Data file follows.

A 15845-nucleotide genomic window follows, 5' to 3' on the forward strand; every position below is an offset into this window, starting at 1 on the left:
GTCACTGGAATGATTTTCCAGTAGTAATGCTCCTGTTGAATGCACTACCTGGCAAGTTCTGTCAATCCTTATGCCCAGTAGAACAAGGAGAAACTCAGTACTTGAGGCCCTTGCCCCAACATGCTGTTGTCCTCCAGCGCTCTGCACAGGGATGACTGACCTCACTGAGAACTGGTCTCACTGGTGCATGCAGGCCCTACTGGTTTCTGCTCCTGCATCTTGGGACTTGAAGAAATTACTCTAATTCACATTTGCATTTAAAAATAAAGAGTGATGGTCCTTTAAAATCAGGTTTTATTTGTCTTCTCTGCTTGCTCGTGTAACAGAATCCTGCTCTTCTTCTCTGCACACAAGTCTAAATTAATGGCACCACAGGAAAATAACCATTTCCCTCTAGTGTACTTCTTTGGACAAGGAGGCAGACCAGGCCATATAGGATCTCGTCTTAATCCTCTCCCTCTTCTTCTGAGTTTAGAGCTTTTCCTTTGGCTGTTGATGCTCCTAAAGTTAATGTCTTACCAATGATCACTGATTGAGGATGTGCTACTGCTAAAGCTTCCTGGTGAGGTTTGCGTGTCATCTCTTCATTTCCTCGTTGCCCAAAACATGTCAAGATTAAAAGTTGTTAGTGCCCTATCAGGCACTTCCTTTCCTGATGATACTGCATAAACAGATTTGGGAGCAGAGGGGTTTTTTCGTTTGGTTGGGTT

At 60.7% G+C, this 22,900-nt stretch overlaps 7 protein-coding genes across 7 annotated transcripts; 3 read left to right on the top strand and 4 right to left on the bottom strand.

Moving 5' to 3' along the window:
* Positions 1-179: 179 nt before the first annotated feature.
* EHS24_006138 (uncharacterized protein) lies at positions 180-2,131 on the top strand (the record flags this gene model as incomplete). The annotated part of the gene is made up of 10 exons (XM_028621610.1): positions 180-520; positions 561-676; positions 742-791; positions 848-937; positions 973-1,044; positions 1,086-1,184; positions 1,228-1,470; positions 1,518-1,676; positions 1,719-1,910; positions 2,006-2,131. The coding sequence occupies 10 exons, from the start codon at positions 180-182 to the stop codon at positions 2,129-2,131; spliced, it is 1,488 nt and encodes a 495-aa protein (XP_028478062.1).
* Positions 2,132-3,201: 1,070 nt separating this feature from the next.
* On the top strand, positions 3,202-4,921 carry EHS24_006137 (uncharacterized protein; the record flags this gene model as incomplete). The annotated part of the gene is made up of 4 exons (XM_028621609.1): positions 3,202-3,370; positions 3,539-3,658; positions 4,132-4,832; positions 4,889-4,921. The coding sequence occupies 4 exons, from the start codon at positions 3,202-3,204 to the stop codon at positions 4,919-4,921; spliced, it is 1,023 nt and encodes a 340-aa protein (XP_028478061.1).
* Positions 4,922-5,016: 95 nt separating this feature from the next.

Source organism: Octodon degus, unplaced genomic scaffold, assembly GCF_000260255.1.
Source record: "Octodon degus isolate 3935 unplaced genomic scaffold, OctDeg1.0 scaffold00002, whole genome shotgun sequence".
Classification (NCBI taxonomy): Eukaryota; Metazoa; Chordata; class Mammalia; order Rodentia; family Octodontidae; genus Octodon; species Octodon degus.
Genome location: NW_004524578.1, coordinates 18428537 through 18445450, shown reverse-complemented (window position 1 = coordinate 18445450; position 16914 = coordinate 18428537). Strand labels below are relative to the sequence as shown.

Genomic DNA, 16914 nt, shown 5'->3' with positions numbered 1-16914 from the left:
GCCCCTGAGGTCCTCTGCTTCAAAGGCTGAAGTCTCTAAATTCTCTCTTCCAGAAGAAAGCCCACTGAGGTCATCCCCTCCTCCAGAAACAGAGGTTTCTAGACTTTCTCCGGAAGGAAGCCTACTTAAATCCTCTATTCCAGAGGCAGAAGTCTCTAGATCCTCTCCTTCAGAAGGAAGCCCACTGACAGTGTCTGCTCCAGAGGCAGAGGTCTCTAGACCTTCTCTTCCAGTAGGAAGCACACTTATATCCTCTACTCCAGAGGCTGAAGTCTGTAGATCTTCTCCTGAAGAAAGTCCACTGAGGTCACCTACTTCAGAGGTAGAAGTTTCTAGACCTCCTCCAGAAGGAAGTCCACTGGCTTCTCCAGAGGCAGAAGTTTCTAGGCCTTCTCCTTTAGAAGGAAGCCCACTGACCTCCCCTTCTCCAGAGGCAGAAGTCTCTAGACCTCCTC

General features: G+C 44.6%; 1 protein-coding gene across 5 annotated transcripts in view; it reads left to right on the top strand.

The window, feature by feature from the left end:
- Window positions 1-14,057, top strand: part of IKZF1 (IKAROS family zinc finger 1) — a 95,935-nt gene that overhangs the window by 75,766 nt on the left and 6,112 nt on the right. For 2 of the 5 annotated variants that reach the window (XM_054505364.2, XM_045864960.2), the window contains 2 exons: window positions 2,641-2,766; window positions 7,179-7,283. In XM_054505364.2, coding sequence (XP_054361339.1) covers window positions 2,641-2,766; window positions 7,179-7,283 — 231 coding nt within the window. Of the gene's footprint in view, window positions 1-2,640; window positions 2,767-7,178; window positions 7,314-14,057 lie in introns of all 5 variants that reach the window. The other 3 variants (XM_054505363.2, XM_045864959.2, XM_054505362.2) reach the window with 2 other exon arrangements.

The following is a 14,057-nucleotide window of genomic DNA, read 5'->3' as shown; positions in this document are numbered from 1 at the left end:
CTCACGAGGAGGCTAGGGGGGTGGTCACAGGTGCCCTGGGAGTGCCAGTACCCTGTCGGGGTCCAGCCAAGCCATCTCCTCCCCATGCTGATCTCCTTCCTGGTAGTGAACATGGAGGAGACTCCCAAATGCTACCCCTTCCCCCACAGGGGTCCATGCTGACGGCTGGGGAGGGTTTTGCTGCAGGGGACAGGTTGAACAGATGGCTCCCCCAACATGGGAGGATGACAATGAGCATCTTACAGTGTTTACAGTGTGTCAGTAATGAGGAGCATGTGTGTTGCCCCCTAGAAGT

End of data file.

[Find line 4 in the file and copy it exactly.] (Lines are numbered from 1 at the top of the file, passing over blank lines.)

Moving 5' to 3' along the window: